Forecasting payrolls growth is always more luck than science, but there is even more guesswork than usual this month. That’s because there is a double Hurricane effect to take into account. September’s payrolls figure of “just” 134,000 was clearly depressed by Hurricane Florence, which prevented thousands of workers in the Carolinas and Virginia from getting to work. This month there should be a clear rebound in the region with additional jobs created thanks to the rebuild/clean-up operations put in place.
However, Hurricane Michael, which hit Florida and Georgia last month, will have had a detrimental impact on payrolls in that region through worker absence. As such, markets should refrain from placing much emphasis on the actual outturn. For what it is worth, we are forecasting payrolls growth of 200,000, but to be honest, anything could happen – the range of economist forecasts is 105,000 up to 253,000, according to Bloomberg.
Irrespective of the outcome, the underlying story is one of strength. Payrolls growth has accelerated from an average of 182,000 per month in 2017 to 208,000 per month in 2018 – even after last month’s soft figure. The economy is booming and the bigger struggle for companies is actually finding labour to fill their vacancies. Note that the National Federation of Independent Businesses reports that the proportion of small firms that are unable to fill their current vacancies is the highest it has been in the survey’s 40+ year history.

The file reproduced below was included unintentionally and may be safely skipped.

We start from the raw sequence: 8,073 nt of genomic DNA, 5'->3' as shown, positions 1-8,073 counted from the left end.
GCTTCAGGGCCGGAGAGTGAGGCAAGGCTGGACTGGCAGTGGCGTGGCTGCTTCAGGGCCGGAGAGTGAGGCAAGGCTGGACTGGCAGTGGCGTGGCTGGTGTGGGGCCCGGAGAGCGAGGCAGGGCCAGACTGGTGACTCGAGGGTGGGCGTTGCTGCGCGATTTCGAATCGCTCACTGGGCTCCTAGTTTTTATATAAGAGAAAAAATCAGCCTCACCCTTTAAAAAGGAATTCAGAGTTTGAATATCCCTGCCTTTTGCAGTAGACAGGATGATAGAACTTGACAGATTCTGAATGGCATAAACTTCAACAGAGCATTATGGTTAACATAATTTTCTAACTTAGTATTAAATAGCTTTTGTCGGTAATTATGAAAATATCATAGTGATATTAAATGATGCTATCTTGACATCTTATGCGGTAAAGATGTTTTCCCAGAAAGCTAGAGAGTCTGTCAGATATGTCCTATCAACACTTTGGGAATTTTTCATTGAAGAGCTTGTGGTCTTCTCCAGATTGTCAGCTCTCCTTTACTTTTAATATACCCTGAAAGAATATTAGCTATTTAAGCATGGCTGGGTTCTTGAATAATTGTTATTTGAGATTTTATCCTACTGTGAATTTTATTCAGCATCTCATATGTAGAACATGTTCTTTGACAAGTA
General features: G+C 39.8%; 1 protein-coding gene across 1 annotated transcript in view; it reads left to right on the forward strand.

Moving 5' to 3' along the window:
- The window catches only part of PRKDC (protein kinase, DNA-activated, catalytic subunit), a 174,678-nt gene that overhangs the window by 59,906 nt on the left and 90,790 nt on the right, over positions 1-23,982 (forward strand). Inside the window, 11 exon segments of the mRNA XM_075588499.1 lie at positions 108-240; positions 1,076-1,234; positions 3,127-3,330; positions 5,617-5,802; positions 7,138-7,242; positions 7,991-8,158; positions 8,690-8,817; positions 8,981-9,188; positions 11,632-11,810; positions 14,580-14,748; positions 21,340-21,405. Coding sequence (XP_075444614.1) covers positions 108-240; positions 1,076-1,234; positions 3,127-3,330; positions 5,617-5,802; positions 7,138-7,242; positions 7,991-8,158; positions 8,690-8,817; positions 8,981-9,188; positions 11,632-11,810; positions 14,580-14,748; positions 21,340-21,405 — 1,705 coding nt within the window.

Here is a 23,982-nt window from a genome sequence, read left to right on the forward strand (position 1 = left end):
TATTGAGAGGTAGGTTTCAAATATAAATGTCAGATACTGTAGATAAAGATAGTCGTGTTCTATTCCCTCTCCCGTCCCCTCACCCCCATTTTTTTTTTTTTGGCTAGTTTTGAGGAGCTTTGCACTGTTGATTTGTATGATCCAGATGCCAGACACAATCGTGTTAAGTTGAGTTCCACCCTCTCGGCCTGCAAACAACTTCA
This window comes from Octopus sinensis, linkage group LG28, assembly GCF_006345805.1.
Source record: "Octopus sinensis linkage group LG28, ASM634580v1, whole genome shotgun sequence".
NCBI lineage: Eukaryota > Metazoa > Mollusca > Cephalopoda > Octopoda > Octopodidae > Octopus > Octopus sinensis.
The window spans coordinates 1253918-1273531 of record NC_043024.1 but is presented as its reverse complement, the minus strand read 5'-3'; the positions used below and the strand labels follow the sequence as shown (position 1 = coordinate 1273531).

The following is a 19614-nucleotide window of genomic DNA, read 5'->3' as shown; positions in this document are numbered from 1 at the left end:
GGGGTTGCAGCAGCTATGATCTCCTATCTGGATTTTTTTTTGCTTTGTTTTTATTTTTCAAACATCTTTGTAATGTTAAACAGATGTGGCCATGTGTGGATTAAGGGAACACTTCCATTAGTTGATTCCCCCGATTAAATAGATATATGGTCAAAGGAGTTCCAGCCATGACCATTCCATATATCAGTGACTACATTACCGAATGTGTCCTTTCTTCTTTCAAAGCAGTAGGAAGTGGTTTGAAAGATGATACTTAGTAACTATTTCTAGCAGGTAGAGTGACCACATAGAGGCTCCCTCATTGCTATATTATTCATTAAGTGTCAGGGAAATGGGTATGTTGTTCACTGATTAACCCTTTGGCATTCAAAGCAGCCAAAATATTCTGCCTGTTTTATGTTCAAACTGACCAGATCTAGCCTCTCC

Change in non-farm payrolls (000s)
Pay rates have been grinding higher, but we expect to see a real breakthrough this month. The annual rate of wage growth is set to push above 3% year-on-year for the first time since April 2009. In fact, we expect to see a 0.3% month-on-month, 3.2% YoY outcome. The NFIB survey above shows that the proportion of small businesses looking to raise pay is also at the highest in the survey’s long history, which shouldn't come as a surprise given the tightness in the job market.
Average hourly earnings (YoY%)
The household survey used to generate the unemployment rate tends to be choppier than the payrolls survey of employers, but the consistent theme of ongoing healthy job growth is clearly evident here too. We look for the jobless rate to drop to 3.6%, which would be the lowest rate since November 1969. Underemployment is also likely to fall in this strong growth environment at a time when the participation rate in the jobs market is stagnant.
What it means for the Federal Reserve
The US economy continues to grow strongly and with the job market continuing to tighten, there is growing evidence of pipeline pay pressures. Inflation is already above the Federal Reserve’s 2% target on all the key measures the central bank follows and rising wage growth will only add upside risks for inflation. As such, the Fed looks set to remain in tightening mode with a December rate hike looking probable followed by three more 25 basis point interest rate rises next year.